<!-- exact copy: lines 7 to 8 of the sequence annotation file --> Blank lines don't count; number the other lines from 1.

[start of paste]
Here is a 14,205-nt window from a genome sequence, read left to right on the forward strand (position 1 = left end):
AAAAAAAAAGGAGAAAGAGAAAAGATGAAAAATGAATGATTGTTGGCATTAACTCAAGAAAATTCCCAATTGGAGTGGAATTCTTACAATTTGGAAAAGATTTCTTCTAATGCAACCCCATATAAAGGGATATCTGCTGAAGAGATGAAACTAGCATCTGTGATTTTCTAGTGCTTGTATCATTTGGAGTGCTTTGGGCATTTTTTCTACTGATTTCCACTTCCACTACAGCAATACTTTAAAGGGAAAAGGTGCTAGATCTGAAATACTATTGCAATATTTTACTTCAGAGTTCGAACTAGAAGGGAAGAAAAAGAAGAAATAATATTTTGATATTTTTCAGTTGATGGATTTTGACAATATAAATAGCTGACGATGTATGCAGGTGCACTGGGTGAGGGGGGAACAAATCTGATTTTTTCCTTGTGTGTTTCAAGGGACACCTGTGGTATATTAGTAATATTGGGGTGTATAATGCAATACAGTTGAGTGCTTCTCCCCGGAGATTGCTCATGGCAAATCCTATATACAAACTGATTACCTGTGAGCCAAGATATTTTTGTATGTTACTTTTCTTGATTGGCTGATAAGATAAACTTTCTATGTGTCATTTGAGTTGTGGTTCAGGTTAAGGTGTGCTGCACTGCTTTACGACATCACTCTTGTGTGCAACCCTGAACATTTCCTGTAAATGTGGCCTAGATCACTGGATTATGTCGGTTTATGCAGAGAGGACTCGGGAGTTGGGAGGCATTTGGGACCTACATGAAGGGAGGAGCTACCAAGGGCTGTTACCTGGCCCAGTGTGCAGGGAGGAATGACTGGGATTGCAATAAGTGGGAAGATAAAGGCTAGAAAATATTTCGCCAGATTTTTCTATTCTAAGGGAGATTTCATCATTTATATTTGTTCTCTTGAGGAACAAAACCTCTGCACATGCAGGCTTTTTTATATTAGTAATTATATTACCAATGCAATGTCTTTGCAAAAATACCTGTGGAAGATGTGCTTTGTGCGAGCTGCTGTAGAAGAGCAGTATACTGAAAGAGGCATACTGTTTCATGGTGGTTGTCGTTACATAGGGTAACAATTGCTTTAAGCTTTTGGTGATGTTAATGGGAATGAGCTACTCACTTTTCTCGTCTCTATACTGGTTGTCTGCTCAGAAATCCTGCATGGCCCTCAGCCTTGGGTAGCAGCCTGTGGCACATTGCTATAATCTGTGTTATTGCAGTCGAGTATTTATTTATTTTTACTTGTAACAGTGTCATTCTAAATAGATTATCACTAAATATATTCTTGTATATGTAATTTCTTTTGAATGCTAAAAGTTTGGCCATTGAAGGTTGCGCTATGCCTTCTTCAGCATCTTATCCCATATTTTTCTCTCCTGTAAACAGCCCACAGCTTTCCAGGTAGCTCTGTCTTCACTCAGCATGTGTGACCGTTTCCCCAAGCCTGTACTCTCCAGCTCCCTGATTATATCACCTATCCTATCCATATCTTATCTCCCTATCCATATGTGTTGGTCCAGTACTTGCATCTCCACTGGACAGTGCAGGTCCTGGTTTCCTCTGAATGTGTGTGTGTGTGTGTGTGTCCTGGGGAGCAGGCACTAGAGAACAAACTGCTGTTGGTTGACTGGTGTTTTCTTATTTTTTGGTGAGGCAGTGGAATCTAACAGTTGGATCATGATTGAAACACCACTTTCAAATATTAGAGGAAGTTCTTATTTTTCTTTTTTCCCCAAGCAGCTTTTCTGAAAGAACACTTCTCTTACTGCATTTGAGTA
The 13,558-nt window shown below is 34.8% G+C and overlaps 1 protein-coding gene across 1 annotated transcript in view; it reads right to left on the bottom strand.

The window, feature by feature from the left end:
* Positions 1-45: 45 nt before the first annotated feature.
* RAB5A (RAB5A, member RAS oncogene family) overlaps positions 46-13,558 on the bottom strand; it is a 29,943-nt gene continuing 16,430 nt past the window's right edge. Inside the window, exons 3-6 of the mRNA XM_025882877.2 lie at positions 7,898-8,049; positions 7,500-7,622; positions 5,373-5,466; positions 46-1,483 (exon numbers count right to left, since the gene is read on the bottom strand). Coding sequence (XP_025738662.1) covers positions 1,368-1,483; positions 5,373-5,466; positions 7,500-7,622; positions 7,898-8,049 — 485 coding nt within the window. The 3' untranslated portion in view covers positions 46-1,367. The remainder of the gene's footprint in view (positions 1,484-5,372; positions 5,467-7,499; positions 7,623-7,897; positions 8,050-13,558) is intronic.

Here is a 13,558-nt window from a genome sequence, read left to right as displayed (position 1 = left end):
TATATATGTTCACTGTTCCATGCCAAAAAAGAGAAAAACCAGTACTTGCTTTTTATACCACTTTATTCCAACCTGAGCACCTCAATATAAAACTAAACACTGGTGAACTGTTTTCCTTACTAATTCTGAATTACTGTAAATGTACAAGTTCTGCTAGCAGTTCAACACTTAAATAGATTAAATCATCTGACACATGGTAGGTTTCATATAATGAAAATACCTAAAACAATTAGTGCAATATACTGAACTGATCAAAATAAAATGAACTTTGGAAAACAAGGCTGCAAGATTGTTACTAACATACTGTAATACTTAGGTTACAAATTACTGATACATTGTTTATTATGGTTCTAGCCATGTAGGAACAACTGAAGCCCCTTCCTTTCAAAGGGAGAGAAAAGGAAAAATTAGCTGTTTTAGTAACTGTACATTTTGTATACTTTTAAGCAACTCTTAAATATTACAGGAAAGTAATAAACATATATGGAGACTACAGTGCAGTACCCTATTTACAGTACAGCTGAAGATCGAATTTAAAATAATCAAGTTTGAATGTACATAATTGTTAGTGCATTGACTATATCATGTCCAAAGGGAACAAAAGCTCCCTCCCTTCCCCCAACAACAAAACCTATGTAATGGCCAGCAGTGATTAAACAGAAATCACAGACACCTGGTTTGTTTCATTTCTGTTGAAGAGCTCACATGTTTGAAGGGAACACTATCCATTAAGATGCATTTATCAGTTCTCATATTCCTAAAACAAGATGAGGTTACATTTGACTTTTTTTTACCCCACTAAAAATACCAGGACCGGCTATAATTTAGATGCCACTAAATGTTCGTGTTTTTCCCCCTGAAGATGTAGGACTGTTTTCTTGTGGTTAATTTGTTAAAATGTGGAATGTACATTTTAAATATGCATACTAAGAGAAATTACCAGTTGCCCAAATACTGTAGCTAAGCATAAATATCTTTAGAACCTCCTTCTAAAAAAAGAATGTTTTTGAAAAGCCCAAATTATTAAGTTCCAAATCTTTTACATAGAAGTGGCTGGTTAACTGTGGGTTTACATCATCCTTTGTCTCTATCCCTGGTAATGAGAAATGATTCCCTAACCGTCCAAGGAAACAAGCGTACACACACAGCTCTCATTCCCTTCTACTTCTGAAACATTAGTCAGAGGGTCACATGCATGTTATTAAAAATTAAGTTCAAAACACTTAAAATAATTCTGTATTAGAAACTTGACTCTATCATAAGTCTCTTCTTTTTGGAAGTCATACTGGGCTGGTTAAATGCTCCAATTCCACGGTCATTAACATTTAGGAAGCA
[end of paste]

Here is a 13,558-nt window from a genome sequence, read left to right as displayed (position 1 = left end):
TATATATGTTCACTGTTCCATGCCAAAAAAGAGAAAAACCAGTACTTGCTTTTTATACCACTTTATTCCAACCTGAGCACCTCAATATAAAACTAAACACTGGTGAACTGTTTTCCTTACTAATTCTGAATTACTGTAAATGTACAAGTTCTGCTAGCAGTTCAACACTTAAATAGATTAAATCATCTGACACATGGTAGGTTTCATATAATGAAAATACCTAAAACAATTAGTGCAATATACTGAACTGATCAAAATAAAATGAACTTTGGAAAACAAGGCTGCAAGATTGTTACTAACATACTGTAATACTTAGGTTACAAATTACTGATACATTGTTTATTATGGTTCTAGCCATGTAGGAACAACTGAAGCCCCTTCCTTTCAAAGGGAGAGAAAAGGAAAAATTAGCTGTTTTAGTAACTGTACATTTTGTATACTTTTAAGCAACTCTTAAATATTACAGGAAAGTAATAAACATATATGGAGACTACAGTGCAGTACCCTATTTACAGTACAGCTGAAGATCGAATTTAAAATAATCAAGTTTGAATGTACATAATTGTTAGTGCATTGACTATATCATGTCCAAAGGGAACAAAAGCTCCCTCCCTTCCCCCAACAACAAAACCTATGTAATGGCCAGCAGTGATTAAACAGAAATCACAGACACCTGGTTTGTTTCATTTCTGTTGAAGAGCTCACATGTTTGAAGGGAACACTATCCATTAAGATGCATTTATCAGTTCTCATATTCCTAAAACAAGATGAGGTTACATTTGACTTTTTTTTACCCCACTAAAAATACCAGGACCGGCTATAATTTAGATGCCACTAAATGTTCGTGTTTTTCCCCCTGAAGATGTAGGACTGTTTTCTTGTGGTTAATTTGTTAAAATGTGGAATGTACATTTTAAATATGCATACTAAGAGAAATTACCAGTTGCCCAAATACTGTAGCTAAGCATAAATATCTTTAGAACCTCCTTCTAAAAAAAGAATGTTTTTGAAAAGCCCAAATTATTAAGTTCCAAATCTTTTACATAGAAGTGGCTGGTTAACTGTGGGTTTACATCATCCTTTGTCTCTATCCCTGGTAATGAGAAATGATTCCCTAACCGTCCAAGGAAACAAGCGTACACACACAGCTCTCATTCCCTTCTACTTCTGAAACATTAGTCAGAGGGTCACATGCATGTTATTAAAAATTAAGTTCAAAACACTTAAAATAATTCTGTATTAGAAACTTGACTCTATCATAAGTCTCTTCTTTTTGGAAGTCATACTGGGCTGGTTAAATGCTCCAATTCCACGGTCATTAACATTTAGGAAGCA